This is also the beginning of the vocal harmonics which later became our trade mark.

Go Your Own Way
Single 1977 (Warner Bros)

I don't write songs in Fleetwood Mac, but I have to say I have a lot to do with how they end up. Most of my best ideas are glorious accidents, but there's a great knack in learning to be objective about your accidents.

Go Your Own Way's rhythm was a tom tom structure that Lindsay [sic] [Buckingham] demoed by hitting Kleenex boxes or something to indicate what was going on. I never quite got to grips with what he wanted, so the end result was a mutated interpretation of what he was trying to get at. It's completely back to front, and I've seen really brilliant drummers totally stumped by it. When Lindsay [sic] went out on his own, he took three drummers onstage and they did Go Your Own Way, but they couldn't get it right. It's a major part of that song, a back to front approach that came, I'm ashamed to say, from capitalising on my ineptness.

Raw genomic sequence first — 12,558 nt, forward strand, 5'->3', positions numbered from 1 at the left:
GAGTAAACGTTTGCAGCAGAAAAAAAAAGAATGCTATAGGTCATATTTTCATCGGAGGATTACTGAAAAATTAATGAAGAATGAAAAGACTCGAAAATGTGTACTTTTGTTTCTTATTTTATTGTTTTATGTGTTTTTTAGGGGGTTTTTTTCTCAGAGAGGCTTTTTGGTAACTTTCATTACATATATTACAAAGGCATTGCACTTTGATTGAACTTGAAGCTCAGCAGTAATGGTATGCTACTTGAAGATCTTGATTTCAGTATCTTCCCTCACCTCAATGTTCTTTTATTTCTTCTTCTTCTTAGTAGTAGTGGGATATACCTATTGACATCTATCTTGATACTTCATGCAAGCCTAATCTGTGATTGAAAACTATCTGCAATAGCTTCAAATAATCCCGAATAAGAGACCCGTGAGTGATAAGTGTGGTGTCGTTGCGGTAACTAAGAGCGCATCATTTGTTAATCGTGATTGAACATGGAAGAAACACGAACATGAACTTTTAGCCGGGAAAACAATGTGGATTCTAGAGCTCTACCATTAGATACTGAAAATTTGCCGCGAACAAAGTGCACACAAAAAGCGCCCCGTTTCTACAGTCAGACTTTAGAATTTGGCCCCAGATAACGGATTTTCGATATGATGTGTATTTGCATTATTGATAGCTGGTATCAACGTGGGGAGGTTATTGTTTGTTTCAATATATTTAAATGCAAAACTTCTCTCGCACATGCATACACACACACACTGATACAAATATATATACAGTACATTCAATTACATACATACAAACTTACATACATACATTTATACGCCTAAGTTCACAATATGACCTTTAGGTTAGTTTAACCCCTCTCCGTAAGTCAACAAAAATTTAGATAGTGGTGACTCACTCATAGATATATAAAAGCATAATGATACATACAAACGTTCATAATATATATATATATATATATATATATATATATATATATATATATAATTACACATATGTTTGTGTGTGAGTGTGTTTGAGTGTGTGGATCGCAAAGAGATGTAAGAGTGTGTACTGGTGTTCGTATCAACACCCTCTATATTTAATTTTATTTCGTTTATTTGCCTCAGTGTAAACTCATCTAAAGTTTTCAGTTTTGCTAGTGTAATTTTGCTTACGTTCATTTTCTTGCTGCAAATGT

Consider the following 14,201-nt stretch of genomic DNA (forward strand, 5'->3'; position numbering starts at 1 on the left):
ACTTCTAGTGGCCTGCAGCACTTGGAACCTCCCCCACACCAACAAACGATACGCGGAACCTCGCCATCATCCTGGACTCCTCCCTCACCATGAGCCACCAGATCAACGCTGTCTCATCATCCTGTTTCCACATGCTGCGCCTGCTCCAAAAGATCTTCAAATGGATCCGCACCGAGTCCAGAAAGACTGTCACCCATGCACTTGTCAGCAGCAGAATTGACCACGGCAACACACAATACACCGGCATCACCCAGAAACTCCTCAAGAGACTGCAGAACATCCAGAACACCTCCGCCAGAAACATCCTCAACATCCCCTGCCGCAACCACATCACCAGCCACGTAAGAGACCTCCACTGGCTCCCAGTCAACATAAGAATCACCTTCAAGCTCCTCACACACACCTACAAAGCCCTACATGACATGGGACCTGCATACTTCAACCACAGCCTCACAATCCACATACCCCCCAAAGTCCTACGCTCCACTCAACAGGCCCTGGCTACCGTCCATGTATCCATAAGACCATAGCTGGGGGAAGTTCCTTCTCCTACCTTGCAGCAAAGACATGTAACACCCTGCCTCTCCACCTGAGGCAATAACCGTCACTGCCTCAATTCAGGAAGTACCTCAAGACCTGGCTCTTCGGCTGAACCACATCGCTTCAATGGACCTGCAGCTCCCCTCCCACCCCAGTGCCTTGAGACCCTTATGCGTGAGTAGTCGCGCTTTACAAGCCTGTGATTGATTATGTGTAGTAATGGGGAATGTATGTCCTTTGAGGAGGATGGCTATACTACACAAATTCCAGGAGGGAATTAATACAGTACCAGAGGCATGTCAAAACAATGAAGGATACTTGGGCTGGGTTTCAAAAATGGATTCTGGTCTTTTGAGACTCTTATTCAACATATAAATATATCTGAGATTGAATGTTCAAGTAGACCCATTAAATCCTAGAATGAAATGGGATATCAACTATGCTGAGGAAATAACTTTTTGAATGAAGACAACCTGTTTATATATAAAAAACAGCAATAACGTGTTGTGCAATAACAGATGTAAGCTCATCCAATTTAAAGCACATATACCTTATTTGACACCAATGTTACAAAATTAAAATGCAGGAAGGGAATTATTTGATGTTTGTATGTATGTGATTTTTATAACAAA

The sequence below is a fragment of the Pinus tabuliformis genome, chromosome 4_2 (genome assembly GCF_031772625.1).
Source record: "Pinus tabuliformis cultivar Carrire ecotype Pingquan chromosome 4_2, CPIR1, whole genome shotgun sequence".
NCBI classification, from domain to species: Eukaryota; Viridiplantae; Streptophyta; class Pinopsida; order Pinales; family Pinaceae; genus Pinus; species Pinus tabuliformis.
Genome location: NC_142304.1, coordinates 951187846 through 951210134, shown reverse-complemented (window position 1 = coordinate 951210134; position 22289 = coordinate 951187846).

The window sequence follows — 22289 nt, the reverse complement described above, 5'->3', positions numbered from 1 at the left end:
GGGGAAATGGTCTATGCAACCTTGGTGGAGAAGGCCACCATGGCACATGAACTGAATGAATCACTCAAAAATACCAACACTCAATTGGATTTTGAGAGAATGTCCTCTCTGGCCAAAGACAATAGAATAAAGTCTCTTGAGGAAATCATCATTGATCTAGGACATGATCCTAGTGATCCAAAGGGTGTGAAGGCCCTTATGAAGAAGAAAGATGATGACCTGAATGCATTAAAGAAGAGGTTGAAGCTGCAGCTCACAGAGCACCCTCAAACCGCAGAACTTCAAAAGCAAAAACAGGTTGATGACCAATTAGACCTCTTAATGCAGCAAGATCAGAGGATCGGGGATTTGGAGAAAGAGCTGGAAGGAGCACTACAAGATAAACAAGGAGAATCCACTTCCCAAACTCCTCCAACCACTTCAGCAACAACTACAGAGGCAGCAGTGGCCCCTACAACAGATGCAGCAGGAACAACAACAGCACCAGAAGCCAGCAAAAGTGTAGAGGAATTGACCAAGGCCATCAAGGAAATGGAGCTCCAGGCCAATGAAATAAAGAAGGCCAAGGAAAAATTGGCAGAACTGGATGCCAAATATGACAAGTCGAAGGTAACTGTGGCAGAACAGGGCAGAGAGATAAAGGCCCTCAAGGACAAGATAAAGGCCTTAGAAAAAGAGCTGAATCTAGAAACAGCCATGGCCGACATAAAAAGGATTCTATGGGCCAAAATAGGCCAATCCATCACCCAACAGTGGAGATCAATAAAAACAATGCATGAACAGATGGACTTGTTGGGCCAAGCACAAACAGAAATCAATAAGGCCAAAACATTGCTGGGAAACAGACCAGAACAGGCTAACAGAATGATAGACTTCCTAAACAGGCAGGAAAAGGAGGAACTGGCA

Tusk
Single 1979 (Warner Bros)

This came from a riff we used to jam on in soundchecks. When we started the album we worked on it but everybody lost interest in it. It went in the dustbin for about a year until I pulled it out again. I took it with me to Normandy as a rough track and had the idea of using a brass band and about 45 drummers.

When I said I wanted to record the USC Marching Band at Dodger Stadium they were sure I'd gone round the twist, so I paid for it myself. We even filmed it, and they really thought I'd blown it, way off the deep end. Despite having virtually no lyric, it became one of our biggest hits. It really worked and it's a glorious noise, something I'm very proud of. I still find it on juke-boxes. And later, we got to play live with the marching band which was marvellous.

Rattlesnake Shake
From Mick Fleetwood solo album The Visitor 1981 (RCA)

I did this just for me. A lot of what I do is for Fleetwood Mac, so I suppose I indulged myself. Rattlesnake Shake is an old Peter Green song about my ample habits as a young masturbatory male. I'd leap out of the van, they'd turn the lights on me and I'd mimic the art of wanking.